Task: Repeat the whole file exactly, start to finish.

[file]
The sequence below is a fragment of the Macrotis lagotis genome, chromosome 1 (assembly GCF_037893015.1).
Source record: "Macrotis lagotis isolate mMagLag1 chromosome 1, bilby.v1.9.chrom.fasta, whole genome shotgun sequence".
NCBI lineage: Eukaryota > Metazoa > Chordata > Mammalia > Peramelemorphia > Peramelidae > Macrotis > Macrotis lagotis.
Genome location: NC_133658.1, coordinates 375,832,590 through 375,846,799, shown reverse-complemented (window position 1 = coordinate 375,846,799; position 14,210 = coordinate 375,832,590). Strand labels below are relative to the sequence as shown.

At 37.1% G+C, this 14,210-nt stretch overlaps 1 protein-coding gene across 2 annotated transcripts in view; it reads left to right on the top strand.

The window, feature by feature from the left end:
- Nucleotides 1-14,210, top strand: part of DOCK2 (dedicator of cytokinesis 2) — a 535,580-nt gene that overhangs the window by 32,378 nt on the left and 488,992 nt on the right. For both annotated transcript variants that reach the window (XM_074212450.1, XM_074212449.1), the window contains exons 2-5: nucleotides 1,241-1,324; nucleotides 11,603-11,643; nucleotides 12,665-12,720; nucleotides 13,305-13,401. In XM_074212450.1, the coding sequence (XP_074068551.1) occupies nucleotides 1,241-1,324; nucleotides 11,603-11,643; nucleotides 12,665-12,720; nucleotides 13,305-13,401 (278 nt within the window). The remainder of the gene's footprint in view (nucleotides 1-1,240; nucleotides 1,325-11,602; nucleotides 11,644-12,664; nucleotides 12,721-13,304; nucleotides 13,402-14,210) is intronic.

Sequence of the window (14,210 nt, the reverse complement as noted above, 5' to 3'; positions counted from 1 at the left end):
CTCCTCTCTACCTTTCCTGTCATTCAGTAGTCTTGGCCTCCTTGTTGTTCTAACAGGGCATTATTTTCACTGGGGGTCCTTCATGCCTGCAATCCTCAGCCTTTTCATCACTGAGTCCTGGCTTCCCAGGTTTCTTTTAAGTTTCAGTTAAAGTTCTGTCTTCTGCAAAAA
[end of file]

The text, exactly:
The sequence below is a fragment of the Macrotis lagotis genome, chromosome 1 (assembly GCF_037893015.1).
Source record: "Macrotis lagotis isolate mMagLag1 chromosome 1, bilby.v1.9.chrom.fasta, whole genome shotgun sequence".
NCBI lineage: Eukaryota > Metazoa > Chordata > Mammalia > Peramelemorphia > Peramelidae > Macrotis > Macrotis lagotis.
Genome location: NC_133658.1, coordinates 375,832,590 through 375,846,799, shown reverse-complemented (window position 1 = coordinate 375,846,799; position 14,210 = coordinate 375,832,590). Strand labels below are relative to the sequence as shown.

At 37.1% G+C, this 14,210-nt stretch overlaps 1 protein-coding gene across 2 annotated transcripts in view; it reads left to right on the top strand.

The window, feature by feature from the left end:
- Nucleotides 1-14,210, top strand: part of DOCK2 (dedicator of cytokinesis 2) — a 535,580-nt gene that overhangs the window by 32,378 nt on the left and 488,992 nt on the right. For both annotated transcript variants that reach the window (XM_074212450.1, XM_074212449.1), the window contains exons 2-5: nucleotides 1,241-1,324; nucleotides 11,603-11,643; nucleotides 12,665-12,720; nucleotides 13,305-13,401. In XM_074212450.1, the coding sequence (XP_074068551.1) occupies nucleotides 1,241-1,324; nucleotides 11,603-11,643; nucleotides 12,665-12,720; nucleotides 13,305-13,401 (278 nt within the window). The remainder of the gene's footprint in view (nucleotides 1-1,240; nucleotides 1,325-11,602; nucleotides 11,644-12,664; nucleotides 12,721-13,304; nucleotides 13,402-14,210) is intronic.

Sequence of the window (14,210 nt, the reverse complement as noted above, 5' to 3'; positions counted from 1 at the left end):
CTCCTCTCTACCTTTCCTGTCATTCAGTAGTCTTGGCCTCCTTGTTGTTCTAACAGGGCATTATTTTCACTGGGGGTCCTTCATGCCTGCAATCCTCAGCCTTTTCATCACTGAGTCCTGGCTTCCCAGGTTTCTTTTAAGTTTCAGTTAAAGTTCTGTCTTCTGCAAAAA